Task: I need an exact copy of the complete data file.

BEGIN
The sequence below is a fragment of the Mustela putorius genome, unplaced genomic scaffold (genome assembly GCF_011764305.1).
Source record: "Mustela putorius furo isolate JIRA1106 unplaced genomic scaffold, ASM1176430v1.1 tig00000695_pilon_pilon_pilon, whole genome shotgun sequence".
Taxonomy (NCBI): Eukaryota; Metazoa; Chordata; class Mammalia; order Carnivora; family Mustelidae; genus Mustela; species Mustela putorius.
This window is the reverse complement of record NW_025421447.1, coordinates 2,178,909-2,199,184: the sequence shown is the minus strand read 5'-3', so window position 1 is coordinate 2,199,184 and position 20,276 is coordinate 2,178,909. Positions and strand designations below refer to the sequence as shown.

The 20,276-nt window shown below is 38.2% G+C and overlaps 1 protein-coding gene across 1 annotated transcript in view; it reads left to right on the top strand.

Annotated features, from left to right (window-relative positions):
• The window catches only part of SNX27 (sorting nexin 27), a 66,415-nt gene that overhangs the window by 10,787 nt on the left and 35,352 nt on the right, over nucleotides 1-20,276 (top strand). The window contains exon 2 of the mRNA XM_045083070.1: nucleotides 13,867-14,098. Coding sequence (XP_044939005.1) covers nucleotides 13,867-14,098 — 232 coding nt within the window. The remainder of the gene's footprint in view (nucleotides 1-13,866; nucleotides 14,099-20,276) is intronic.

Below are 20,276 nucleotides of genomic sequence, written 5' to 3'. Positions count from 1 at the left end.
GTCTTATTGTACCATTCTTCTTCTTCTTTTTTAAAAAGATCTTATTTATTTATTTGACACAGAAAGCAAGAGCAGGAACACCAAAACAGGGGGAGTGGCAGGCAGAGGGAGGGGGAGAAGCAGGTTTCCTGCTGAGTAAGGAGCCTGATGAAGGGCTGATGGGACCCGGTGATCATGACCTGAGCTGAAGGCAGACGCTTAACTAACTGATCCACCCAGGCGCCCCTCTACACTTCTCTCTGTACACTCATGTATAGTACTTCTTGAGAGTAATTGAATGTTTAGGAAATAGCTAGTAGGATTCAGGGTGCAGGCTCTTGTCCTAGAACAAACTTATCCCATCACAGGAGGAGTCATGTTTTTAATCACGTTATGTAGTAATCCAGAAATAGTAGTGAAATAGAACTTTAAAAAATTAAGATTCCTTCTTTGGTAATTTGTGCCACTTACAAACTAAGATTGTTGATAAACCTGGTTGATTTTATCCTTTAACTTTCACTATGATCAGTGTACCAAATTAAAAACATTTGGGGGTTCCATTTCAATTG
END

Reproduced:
The sequence below is a fragment of the Mustela putorius genome, unplaced genomic scaffold (genome assembly GCF_011764305.1).
Source record: "Mustela putorius furo isolate JIRA1106 unplaced genomic scaffold, ASM1176430v1.1 tig00000695_pilon_pilon_pilon, whole genome shotgun sequence".
Taxonomy (NCBI): Eukaryota; Metazoa; Chordata; class Mammalia; order Carnivora; family Mustelidae; genus Mustela; species Mustela putorius.
This window is the reverse complement of record NW_025421447.1, coordinates 2,178,909-2,199,184: the sequence shown is the minus strand read 5'-3', so window position 1 is coordinate 2,199,184 and position 20,276 is coordinate 2,178,909. Positions and strand designations below refer to the sequence as shown.

The 20,276-nt window shown below is 38.2% G+C and overlaps 1 protein-coding gene across 1 annotated transcript in view; it reads left to right on the top strand.

Annotated features, from left to right (window-relative positions):
• The window catches only part of SNX27 (sorting nexin 27), a 66,415-nt gene that overhangs the window by 10,787 nt on the left and 35,352 nt on the right, over nucleotides 1-20,276 (top strand). The window contains exon 2 of the mRNA XM_045083070.1: nucleotides 13,867-14,098. Coding sequence (XP_044939005.1) covers nucleotides 13,867-14,098 — 232 coding nt within the window. The remainder of the gene's footprint in view (nucleotides 1-13,866; nucleotides 14,099-20,276) is intronic.

Below are 20,276 nucleotides of genomic sequence, written 5' to 3'. Positions count from 1 at the left end.
GTCTTATTGTACCATTCTTCTTCTTCTTTTTTAAAAAGATCTTATTTATTTATTTGACACAGAAAGCAAGAGCAGGAACACCAAAACAGGGGGAGTGGCAGGCAGAGGGAGGGGGAGAAGCAGGTTTCCTGCTGAGTAAGGAGCCTGATGAAGGGCTGATGGGACCCGGTGATCATGACCTGAGCTGAAGGCAGACGCTTAACTAACTGATCCACCCAGGCGCCCCTCTACACTTCTCTCTGTACACTCATGTATAGTACTTCTTGAGAGTAATTGAATGTTTAGGAAATAGCTAGTAGGATTCAGGGTGCAGGCTCTTGTCCTAGAACAAACTTATCCCATCACAGGAGGAGTCATGTTTTTAATCACGTTATGTAGTAATCCAGAAATAGTAGTGAAATAGAACTTTAAAAAATTAAGATTCCTTCTTTGGTAATTTGTGCCACTTACAAACTAAGATTGTTGATAAACCTGGTTGATTTTATCCTTTAACTTTCACTATGATCAGTGTACCAAATTAAAAACATTTGGGGGTTCCATTTCAATTG